Complaint process protections
Direct communication for problem solving
Positive Behavior Management
Honest report cards
Every single student, regardless of
ethnicity, parental income, learning
difference, culture, or native
language, will become a fluent reader and
will master the academic and intellectual
skills necessary to succeed at the next
level of schooling.
If we want students to succeed at the next
academic level, what else do they need?
What is needed for success in
middle and high school?
In addition to academic knowledge
1. Focused classroom behavior,
2. A good work ethic,
3. To have earned their own success,
4. A belief in themselves.
How do we develop focused
Our lessons are highly interactive—students have
to answer questions every minute of every lesson.
Because of carefully designed instruction students
are able to answer all questions.
Our teachers strive for 100% engagement.
Students are praised frequently for active
participation and are routinely questioned
Teachers and principals intervene when any
student is not participating in the lesson.
Our students learn they have to pay attention.
How do we build a good work
We have independent work every day in
every subject—that is at the student’s
level, so we know they can do it.
Every assignment is graded and scored.
Students must complete ALL assigments.
RACS (Required Assignment Completion
Sessions) are provided for students who
are not completing assignments.
Saturday school is also available if
Students learn to work hard in our schools.
How do students earn their
Tests are based exactly on what has been
directly taught (no gotcha’s).
Daily work should be over 90% correct all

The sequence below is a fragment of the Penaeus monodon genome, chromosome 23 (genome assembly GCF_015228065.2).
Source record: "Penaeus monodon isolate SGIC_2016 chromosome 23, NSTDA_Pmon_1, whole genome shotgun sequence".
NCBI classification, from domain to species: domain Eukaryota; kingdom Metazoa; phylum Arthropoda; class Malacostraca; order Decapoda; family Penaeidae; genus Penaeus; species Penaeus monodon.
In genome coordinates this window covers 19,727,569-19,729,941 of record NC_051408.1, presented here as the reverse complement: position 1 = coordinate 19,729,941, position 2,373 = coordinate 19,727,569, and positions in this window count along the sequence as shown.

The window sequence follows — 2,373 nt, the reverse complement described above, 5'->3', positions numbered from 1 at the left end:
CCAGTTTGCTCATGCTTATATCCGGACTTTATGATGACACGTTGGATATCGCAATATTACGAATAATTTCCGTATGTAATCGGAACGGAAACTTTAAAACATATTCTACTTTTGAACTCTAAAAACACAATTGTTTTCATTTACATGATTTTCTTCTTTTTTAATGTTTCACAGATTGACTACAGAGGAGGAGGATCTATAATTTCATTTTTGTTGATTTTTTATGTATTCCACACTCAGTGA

Students maintain a high rate of mastery
or we will intervene.
90% is expected and is a “B”.
Less than 80% is lack of mastery and is
Most students get A’s and B’s in our school
and they have earned them.
We honor REAL accomplishments
We give awards to students who get
100% on tests.
We only give A’s to work over 95%
Students who pass a level in Rocket Math
We post work of students who have fixed
up papers until they are perfect.
We celebrate groups and classes where all
students are at mastery.
How do students acquire a belief in
They have paid attention.
They have done the required work.
They have shown what they know on
rigorous tests—not graded on a curve.
We have celebrated their very REAL
They realize they have accomplished this
through their own efforts.
Our students are well prepared
With us they learn:
1. Focused classroom behavior,
2. A good work ethic,
3. They have earned their own success,
4. To have belief in themselves.
If they have these things (and the skills
they need) they are bound to succeed!
Our new motto captures our
Our guarantee is that if students pay
attention and do their work they will learn
and get smart.
Then we can help them to be proud of their
Thank you for your attention!
I hope this has given you a sense of
how truly special the Arthur Academies